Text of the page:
4. So Long, Sochi
The Sochi Olympics, in which Canada ruled the beer sports (hockey, curling) and the USA ruled the stoner sports (anything -cross or -pipe). Also, the Olympics during which a neighboring country’s ruler was overthrown. Also, Team USA claimed the most BRONZE medals. Go, America! Will anything have a greater legacy to Americans’ than Bob Costas’ eye infection? I wonder.
5. Boeheim Watch
People are criticizing Syracuse coach Jim Boeheim for losing it with his team only down two in the final minute at Cameron. I get it. But this wasn’t an NCAA tournament game and, calculated or not, Boeheim sent a powerful message both to officials (be consistent) and his players (I’ve got your backs). Me, I thought Syracuse got hosed more on the previous blocking foul call than on the charge against C.J. Fair (who, by the way,s stepped out of bounds as he caught the pass, but the refs never noticed). The Fair call could have gone either way, it was that close.
So, Alec Baldwin is retiring from public life? Jack Donaghy makes some excellent points here –and crucifies MSNBC honcho Peter Griffin –but when you wind up bickering with that many people in that many different arenas, well… (We now pause for the pot to call the kettle black).
I saw the final play of the Knicks’ season on Friday night. It was when, with the score tied 113-113 in the first overtime in Orlando –after the Carmelos blew a 14-point second-half lead–Tyson Chandler missed a go-ahead dunk because it bounced off his head and ricocheted up and out of the cylinder. Did Chandler style just a tad much on the play? I thought so.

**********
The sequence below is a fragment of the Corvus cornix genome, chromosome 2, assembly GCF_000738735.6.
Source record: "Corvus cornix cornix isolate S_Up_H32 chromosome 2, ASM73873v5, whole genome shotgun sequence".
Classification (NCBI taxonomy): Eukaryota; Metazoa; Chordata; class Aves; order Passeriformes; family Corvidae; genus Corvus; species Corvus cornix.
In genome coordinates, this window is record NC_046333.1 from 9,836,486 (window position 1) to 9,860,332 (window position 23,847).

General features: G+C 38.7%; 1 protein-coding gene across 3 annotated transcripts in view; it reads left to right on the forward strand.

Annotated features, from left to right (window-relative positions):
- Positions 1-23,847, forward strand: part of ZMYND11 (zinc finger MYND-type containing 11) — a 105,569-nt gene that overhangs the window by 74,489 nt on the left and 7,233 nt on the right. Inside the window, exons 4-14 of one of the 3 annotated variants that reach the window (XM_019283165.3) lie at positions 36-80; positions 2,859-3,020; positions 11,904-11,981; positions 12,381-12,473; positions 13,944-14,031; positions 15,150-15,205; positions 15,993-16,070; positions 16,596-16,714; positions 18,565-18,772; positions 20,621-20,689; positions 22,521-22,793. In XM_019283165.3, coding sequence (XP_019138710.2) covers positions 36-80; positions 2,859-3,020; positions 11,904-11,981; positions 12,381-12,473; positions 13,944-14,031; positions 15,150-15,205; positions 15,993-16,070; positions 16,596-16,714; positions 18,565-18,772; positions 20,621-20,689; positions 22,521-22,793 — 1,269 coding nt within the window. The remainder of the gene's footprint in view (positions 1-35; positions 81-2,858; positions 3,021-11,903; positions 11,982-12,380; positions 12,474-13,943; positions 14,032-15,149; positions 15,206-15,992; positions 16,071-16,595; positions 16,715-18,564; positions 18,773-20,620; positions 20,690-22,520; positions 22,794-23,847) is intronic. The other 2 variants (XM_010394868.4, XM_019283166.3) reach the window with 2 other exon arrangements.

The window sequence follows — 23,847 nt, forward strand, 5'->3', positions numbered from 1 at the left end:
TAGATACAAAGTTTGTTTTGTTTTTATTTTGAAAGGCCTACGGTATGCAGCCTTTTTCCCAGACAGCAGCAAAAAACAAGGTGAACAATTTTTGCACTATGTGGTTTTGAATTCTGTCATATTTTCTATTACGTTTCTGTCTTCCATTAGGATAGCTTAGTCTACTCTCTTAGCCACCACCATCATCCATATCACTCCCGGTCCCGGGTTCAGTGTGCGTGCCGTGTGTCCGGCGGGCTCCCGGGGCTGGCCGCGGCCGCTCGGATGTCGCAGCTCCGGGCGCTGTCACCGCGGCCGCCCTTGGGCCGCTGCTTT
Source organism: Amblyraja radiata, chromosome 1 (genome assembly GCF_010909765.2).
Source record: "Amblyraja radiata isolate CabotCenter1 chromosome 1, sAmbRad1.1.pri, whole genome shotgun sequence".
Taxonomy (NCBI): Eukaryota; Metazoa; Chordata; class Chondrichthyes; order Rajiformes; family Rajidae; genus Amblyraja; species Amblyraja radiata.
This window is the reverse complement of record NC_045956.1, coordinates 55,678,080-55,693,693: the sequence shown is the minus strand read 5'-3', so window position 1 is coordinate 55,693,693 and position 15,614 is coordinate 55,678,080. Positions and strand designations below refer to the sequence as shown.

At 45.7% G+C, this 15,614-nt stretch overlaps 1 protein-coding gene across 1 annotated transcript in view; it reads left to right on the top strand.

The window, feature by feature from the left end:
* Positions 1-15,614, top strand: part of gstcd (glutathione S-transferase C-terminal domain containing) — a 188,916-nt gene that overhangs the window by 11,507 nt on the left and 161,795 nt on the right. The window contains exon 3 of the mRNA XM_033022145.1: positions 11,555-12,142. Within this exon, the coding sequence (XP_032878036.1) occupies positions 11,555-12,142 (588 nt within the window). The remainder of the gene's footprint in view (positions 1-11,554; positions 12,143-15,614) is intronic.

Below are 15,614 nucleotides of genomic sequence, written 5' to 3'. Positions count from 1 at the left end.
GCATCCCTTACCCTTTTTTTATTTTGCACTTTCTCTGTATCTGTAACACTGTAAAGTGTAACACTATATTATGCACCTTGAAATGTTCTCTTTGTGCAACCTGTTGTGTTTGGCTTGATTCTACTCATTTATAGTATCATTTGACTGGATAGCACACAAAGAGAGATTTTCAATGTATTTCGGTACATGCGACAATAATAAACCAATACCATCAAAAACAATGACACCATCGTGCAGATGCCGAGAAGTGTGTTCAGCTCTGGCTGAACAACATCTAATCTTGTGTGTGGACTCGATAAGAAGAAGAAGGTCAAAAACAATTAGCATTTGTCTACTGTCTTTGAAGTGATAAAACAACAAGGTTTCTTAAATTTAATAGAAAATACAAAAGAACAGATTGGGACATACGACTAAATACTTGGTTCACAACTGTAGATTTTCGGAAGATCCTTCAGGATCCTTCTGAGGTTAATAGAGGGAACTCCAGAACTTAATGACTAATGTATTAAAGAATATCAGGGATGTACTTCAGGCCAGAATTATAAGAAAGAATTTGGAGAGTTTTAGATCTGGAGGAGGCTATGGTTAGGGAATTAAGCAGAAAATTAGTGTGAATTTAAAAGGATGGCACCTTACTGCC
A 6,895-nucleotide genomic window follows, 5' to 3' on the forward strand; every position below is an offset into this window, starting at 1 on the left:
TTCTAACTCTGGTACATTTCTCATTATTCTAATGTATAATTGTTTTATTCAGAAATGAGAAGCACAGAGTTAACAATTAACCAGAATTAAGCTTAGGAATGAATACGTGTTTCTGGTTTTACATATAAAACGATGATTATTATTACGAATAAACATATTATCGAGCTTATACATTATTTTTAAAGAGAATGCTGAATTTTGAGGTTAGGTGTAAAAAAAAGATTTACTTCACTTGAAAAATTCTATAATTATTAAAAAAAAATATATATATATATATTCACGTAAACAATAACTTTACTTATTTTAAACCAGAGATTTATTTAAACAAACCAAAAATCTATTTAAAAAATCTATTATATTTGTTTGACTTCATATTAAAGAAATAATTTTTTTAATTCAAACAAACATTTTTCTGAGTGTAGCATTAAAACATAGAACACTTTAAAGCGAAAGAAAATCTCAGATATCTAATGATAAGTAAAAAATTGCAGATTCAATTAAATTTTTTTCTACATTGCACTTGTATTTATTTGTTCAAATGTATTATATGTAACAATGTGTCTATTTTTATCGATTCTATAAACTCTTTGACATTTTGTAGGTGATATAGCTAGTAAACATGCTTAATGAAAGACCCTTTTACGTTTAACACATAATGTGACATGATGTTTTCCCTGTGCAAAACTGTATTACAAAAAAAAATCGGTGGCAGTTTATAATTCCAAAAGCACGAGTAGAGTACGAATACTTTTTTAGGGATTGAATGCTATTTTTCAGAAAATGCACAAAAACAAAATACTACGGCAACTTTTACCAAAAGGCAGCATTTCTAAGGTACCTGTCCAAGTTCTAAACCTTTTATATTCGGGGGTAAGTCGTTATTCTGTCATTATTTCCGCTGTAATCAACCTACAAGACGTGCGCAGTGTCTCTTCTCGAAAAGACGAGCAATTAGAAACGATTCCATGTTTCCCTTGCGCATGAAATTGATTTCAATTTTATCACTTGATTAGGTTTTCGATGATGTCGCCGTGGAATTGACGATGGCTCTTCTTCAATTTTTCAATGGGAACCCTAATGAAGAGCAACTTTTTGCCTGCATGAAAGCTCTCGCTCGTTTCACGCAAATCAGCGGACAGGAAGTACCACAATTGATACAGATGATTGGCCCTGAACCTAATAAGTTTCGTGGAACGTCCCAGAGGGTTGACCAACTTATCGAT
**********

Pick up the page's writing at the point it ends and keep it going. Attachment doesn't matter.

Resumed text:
The Knicks should be a top-five team in the East. Carmelo is one of the three to five best players in the NBA, when he wants to be. Tim Hardaway, Jr., is going to be a stud. If J.R. Smith gave half a rat’s ass, he could be the NBA’s Sixth Man of the Year. And Amar’e and Tyson still have something left in their tank.
This is just a team that takes on the demeanor of its best player, which is to to be loose and careless. You know who the Knicks are? They’re that kid who’s so smart that he can get away with waking up at 6 a.m. the morning of the exam to begin studying and still pass it. Except that eventually comes a day when the kid wakes up and thinks the exam is at 10 a.m. but it’s actually at 8 a.m. Those are your New York Knicks.
Charter Inductees: Ty Cobb, Walter Johnson, Christy Mathewson, Babe Ruth, Honus Wagner